“In Real Life” is one of this year’s most intriguing graphic novels as it raises questions not asked often enough. A New York Times bestselling graphic novel written by Cory Doctorow and drawn by Jen Wang, it is the story of Anda, a gamer, who discovers a black market system through the friendship she makes with, Raymond, a poor boy in China. The focus is on what exploited people must do in order to survive and what can be done to help them rise up and out of their circumstances. But it’s also about the avatars we use to hide from the world. As is clearly depicted here, Anda has problems with the real world and her place in it.
I’m not sure that we ever fully resolve Anda’s issues. The fact remains that Anda is not totally comfortable in her own skin. It appears that she’s stuck enjoying being her avatar much more than not being her avatar. This is not exactly the theme of the book but this sticky issue overlaps into the main plot about the turmoil that Raymond is going through as a “gold farmer” within the virtual world of Coarsegold Online. You see, if you have the money but can’t spare the time to be bothered with the details, you can hire someone like Raymond to make all the effort required, such as learn how to capture magical feathers, to make you a champ in the world of Coarsegold Online. In this way, you can feed your ego, and your self-esteem, if you can afford it and you’re so inclined.
As Doctorow explains in the book’s introduction, the topic up for discussion is economics and how it affects your life, much more than you might think. Throughout, we find all the characters are seeking something and willing to barter, cheat, and kill (virtual killing) to get what they want. Anda is our vulnerable main character, a high school freshman. Her family recently moved and uprooted her from all her friends. One day in computer lab, she is invited to be part of a beta project involving girl gamers. Once, she’s in this virtual world, she immediately transforms into Kalidestroyer, a superheoric version of herself. She’s prettier, lighter, and faster. What does that say about the real world Anda?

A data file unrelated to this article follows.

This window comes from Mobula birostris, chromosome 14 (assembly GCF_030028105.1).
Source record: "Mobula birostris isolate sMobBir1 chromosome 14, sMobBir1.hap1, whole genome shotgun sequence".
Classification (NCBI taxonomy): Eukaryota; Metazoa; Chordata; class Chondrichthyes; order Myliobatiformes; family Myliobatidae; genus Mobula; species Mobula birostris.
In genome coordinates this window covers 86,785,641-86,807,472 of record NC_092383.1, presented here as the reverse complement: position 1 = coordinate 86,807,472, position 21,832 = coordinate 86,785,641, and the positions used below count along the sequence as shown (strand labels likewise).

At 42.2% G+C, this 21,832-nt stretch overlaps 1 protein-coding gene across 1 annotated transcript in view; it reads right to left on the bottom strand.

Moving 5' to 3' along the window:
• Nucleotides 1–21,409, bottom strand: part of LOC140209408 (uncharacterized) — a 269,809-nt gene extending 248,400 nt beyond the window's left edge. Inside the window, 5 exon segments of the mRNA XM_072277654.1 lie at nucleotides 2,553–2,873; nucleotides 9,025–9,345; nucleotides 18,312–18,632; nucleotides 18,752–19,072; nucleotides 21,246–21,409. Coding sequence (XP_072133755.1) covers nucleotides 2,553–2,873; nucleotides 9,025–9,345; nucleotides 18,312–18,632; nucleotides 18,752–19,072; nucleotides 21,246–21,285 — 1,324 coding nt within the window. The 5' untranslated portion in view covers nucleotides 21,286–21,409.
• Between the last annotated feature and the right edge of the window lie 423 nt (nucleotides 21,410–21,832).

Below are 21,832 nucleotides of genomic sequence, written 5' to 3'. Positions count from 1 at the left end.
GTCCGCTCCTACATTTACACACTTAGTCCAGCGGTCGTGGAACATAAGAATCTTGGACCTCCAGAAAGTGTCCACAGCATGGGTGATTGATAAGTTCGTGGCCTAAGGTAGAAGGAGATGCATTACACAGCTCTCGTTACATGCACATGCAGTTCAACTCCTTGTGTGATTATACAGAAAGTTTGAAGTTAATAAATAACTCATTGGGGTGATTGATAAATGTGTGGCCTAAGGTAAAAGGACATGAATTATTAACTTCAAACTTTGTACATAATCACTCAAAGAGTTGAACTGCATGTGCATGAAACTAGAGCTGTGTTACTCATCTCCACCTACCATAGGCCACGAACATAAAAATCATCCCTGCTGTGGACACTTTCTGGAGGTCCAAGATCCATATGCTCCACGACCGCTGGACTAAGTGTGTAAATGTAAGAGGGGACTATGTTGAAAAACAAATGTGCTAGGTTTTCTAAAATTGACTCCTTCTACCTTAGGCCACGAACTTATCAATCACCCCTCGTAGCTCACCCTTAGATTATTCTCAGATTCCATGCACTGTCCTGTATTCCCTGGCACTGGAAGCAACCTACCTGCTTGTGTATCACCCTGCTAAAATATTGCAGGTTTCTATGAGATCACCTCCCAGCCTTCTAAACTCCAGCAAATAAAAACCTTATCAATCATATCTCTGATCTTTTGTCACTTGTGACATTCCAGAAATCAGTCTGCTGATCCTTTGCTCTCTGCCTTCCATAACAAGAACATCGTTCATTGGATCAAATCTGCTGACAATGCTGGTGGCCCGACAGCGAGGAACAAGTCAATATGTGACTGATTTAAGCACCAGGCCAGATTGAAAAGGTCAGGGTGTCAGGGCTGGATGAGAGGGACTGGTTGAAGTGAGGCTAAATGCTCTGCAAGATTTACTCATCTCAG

Anda is quickly lured into the subculture of gold farming within the role-playing game she’s now absorbed in. Lucy, an older girl who is a seasoned gamer, recruits Anda to join her in killing gold farmers. As she explains it, these gold farmers are cheating and making it harder for everyone else. So, why not kill them and get paid for it? Reluctantly, she admits that you get paid by other gold farmers. But who cares, may as well make a profit, right? It’s from here that Anda ends up meeting one of these gold farmers and learns the grim realities of working in some boiler room for endless hours with no health benefits.
And as much as Anda worries about Raymond, you can’t help but be concerned about Anda. And you’re supposed to be, of course. Doctorow and Wang have created quite a compelling portrait of a vulnerable young woman. Here’s the deal, Anda represents the West and being in a privileged position. Anda’s Chinese friend, Raymond, represents those less fortunate. Anda is on a mission to save Raymond. But other issues resist easy resolution, or perhaps any resolution. At the end of the day, the virtual world still retains its mystique as a paradise and vulnerable souls like Anda continue to favor their avatars over themselves, much more than they might ever realize. This is the thing, you read this and you can’t help but get wrapped up in these characters and wonder about what lies ahead. To be fair, we do come to some better understanding of what is real and what is not. Of course, there’s always room for more. Well, perhaps material for another book.
“In Real Life” is published by First Second Books. You can find it here, here, and here. And, if you happen to be in the London area next week, you will want to stop by Orbital Comics, near Leicester Square, on the evening of Wednesday, November 12. The event is free, and Doctorow will be giving a short talk on science fiction and its relationship to the future, the present, politics and society called “Predicting the present: Science Fiction as a lens for focusing on today.” If you can’t make it out to the reading, Orbital Comics has got you covered with special copies of the now-sold-out first printing of “In Real Life” with a custom, numbered bookplate signed by Cory Doctorow and Jen Wang.